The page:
The Annotation — The Expense Account of Two 1830s Cattle Drovers

Yesterday’s transcription, The Expense Account of Two 1830s Cattle Drovers, offered a fascinating glimpse into the partnership between my great to the third grandfather, John P. Minor, and Lot Lantz.  As with my checkbook today, I reviewed the ledger’s figures with a scattered focus.  Does all of this accounting add up?  Meh!  Close enough!

The real family dirt was in the places named: Bull Town; William Brown’s farm in Preston County, Virginia; Caremont Tavern.  Where did these fellas travel?  How did they get the cattle from point A to point B?  Where was point A?

Both John P. Minor and Lot Lantz were residents of Greene County, in the far southwest corner of Pennsylvania; their names and place of residence appear in multiple federal censuses and several family papers housed in my Minor Satchel File.  Bull Town is in what is now known as Braxton County, West Virginia and Preston County is just to the north and east of Braxton County. What connected southwest Pennsylvania and mid-state (West) Virginia in 1832?

Rivers.

Mail routes.

Maps!

From the collection of David Rumsey Historical Maps

Every map I have located for the first half of the nineteenth century includes the southwest corner of Pennsylvania in the map of Virginia.  The water ways, rail roads and roads connected the western counties of Virginia to Pennsylvania forming strong economic and cultural ties for many decades.

The Monogehela River and its tributary, the Cheat River, may have been one means of traveling into Preston County.  Or perhaps Minor and Lantz drove cattle down the one horse sulkey road from Waynesburg, Pennsylvania to Morgantown, (West) Virginia to Kingswood, Preston County, (West) Virginia.

At Kingswood the two drovers could have traveled on the Three Fork Road, the day’s interstate highway.  That 2 horse stage coach road would take the men and their cattle through Bridgeport to Clarksburg, Harrison County, (West) Virginia. From that point smaller roads, just one horse sulkey wide, would connect the businessmen with markets in Bull Town.

Travel through the mountains of western Virginia must have been arduous.  I am still trying to wrap my brain around the concept of driving 22 head of cattle or 145 head of cattle along roads shared with mail coaches, farmers and peddlers.  Did they use dogs to help move their merchandise along? Where did they stop to water and feed their cattle?  How long was the average drive?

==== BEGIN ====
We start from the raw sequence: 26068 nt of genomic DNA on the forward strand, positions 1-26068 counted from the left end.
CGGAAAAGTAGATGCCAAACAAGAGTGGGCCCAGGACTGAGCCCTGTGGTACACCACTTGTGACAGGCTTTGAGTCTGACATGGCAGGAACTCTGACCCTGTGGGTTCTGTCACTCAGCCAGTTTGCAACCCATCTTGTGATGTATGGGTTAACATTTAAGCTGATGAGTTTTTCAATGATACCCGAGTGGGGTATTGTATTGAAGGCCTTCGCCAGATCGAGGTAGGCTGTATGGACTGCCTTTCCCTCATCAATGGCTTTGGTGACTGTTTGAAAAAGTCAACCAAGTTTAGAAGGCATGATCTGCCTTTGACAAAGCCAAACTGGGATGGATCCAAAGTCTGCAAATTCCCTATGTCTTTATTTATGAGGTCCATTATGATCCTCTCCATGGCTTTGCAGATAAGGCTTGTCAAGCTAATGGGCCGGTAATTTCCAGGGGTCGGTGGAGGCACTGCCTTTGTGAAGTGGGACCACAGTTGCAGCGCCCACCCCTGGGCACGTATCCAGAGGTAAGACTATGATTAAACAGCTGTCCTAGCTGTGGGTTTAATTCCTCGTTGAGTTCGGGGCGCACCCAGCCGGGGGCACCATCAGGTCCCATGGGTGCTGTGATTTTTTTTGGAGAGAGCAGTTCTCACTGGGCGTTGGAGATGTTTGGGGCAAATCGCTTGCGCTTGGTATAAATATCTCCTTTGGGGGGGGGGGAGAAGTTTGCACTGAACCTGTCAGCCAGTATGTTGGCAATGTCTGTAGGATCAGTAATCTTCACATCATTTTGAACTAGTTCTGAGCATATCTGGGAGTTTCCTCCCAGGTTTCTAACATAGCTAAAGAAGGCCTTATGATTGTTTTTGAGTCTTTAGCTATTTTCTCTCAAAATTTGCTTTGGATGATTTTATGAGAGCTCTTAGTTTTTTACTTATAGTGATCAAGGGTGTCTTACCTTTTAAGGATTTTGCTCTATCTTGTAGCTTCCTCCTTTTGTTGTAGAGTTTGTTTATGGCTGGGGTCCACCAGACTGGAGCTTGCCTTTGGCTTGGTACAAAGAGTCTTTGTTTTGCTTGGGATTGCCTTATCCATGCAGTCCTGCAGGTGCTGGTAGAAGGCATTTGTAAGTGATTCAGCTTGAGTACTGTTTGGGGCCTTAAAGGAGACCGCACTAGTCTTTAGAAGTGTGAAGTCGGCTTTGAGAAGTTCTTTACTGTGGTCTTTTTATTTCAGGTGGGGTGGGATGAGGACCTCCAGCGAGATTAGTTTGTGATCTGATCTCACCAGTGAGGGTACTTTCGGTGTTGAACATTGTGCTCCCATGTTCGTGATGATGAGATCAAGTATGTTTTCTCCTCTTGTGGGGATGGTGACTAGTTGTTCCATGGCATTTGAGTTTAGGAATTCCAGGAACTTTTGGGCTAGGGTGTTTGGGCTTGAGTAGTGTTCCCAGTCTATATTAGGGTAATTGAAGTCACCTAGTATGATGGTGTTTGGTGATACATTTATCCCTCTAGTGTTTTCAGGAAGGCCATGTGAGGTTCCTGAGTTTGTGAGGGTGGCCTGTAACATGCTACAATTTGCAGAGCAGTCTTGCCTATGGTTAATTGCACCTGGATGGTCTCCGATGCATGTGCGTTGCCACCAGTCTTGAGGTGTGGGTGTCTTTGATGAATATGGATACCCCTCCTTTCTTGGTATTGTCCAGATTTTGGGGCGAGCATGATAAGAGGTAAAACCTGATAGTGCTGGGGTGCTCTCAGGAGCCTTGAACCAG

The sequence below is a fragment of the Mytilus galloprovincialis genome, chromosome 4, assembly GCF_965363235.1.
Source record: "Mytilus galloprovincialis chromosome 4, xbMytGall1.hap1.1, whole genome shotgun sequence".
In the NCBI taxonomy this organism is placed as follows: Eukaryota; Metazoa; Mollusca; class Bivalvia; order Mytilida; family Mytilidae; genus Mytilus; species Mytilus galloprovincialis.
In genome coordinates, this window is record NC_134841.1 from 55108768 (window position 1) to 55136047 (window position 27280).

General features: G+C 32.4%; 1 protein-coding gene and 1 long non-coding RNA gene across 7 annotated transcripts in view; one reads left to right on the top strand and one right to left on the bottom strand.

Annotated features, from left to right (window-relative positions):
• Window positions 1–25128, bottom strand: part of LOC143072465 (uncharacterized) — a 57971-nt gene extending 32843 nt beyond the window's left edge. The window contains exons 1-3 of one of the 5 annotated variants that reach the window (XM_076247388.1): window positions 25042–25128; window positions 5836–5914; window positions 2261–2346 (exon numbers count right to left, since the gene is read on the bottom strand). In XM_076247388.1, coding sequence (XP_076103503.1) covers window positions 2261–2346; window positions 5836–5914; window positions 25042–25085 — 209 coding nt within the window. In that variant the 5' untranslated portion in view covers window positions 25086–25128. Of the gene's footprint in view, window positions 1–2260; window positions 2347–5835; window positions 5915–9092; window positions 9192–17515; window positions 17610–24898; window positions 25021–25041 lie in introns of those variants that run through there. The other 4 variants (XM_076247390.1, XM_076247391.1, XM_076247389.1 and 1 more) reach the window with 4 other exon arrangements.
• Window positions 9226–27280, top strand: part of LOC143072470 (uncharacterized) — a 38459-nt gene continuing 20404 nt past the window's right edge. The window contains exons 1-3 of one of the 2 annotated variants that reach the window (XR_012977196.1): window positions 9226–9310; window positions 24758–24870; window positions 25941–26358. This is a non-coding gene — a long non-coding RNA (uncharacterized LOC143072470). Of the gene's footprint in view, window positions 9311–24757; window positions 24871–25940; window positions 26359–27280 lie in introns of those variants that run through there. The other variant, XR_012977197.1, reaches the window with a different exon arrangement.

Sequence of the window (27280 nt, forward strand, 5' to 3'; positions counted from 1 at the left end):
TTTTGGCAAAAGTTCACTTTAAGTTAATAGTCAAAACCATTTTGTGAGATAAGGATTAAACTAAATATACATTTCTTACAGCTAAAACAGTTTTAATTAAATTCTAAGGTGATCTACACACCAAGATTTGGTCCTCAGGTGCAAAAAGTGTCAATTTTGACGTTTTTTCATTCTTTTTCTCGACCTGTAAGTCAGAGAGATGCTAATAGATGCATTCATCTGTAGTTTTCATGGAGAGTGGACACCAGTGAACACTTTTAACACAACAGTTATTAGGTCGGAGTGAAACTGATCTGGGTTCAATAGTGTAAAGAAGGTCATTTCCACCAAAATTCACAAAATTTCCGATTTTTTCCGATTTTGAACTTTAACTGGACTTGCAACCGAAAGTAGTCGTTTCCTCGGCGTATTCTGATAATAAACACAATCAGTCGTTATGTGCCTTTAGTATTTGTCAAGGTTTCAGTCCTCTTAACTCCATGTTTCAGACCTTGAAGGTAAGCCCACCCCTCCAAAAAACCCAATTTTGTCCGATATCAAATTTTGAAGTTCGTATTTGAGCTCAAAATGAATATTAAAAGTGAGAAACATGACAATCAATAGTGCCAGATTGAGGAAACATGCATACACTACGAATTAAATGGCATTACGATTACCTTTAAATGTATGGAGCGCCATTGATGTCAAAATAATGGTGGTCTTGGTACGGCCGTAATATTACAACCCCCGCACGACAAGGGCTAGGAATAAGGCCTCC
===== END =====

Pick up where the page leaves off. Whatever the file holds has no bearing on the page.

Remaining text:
Cattle drovers were often men of substance in their communities, helping farmers move their animals to distant markets.  John P. Minor was just one of these businessmen, and I am grateful that his descendants have kept the details of his transactions.

Amanuensis Monday: The Expense Account of Two 1830′s Cattle Drovers

A hearty thank you to John Newmark at Transylvanian Dutch, creator of Amanuensis Monday, for the gentle nudge to keep transcribing those family documents.

The yellowed paper was creased and worn, but the 179 year old ink was as black as the note I penned last week to my daughter.

20th of September 1832
 
John P Minor has Money on hand
of the 2nd drove————————————————————–$2118.50
 
out of this sum we owe to Bank
       now ———————————————————$800.00 
      To Wm Gray————————————————-$103.00
      To Coburn —————————————————$74.00 
      To Brown } Sandy Creek ——————————–$485.00
………………………………………………………………………..$1462.00  $1462.00
………………………………………………………………………………………..$656.00

Minor shoes and whip $243…
and a settlement with D South may change the
matter a little there items to  ?  hereafter.  
 
Lot Lantz (signature)
                                                                         
John P Minor (signature)
 
 
 
 
 A note in the margin was added on 21st September 1832 declaring the debts paid. 
The author turned the paper upside down to further document his accounting:
 
 
 
Sale of 145 hed (sic) cattle to Rogers
2nd drove 10th Sept 1832 for—————————$2125.00
3 sold on the road———————————————-45.00
1 ditto ————————————————————13.00
2 ditto sold that were left out of the first drove and 2 left again and drove which equals the 2 first————————————————21.00
—————————————————————–$2204.00
money counted $2118.50
had when started—20.00
———————$2138.60
 
money owe to bank————————————$800
To Brown————————————————–485
To Wm Gray———————————————-103
To Coburn————————————————-74
…………………………………………………………….$1462
 
 
 
 
The settling up of affairs was continued on the back of the document:
 
 
 
 
Preston County V_a  at Wm Browns
 
 
September 27th 1832
     This day the within amount has been examined and settled and the partner shift money on hands stands thus. John P. Minor pays Wm Gray $3 and has fifty three dollars and 43 1/2 cents Lot Lantz has five hundred dollars. 
 
Lot Lantz (signature)
John P Minor (signature)
 
15th of October 1832 at Cases tavern in the Evening out of the above $500 Lot Lantz has paid for cattle at and near Bull Town 22 head and expense in all ——$190.62 1/2
Paid bills up untill this evening including all expenc since at Bull Town and to Walter Lurees paid by L Lantz—————————————————-$19.06 1/4
$209.68 3/4  taken from the above $500———leaves…………….$209.68 3/4
Lot Lantz indebted———————————————————-290.31 3/4
at Caremont taven John P Minor put into the expence funds the above $53.43 3/4 and Lot Lantz has put in to the expence funds $40.31 1/4 cents which leaves Lantz indebted $250.00
and Minor is square on this paper 
 
Lot Lantz (signature)
John P Minor (signature)*
 
 
*The signature of John P Minor is consistent with the handwriting of the name within the document, leading this researcher to conclude that the author of The Expence Account of Two Cattle Drovers is none other than John P. Minor.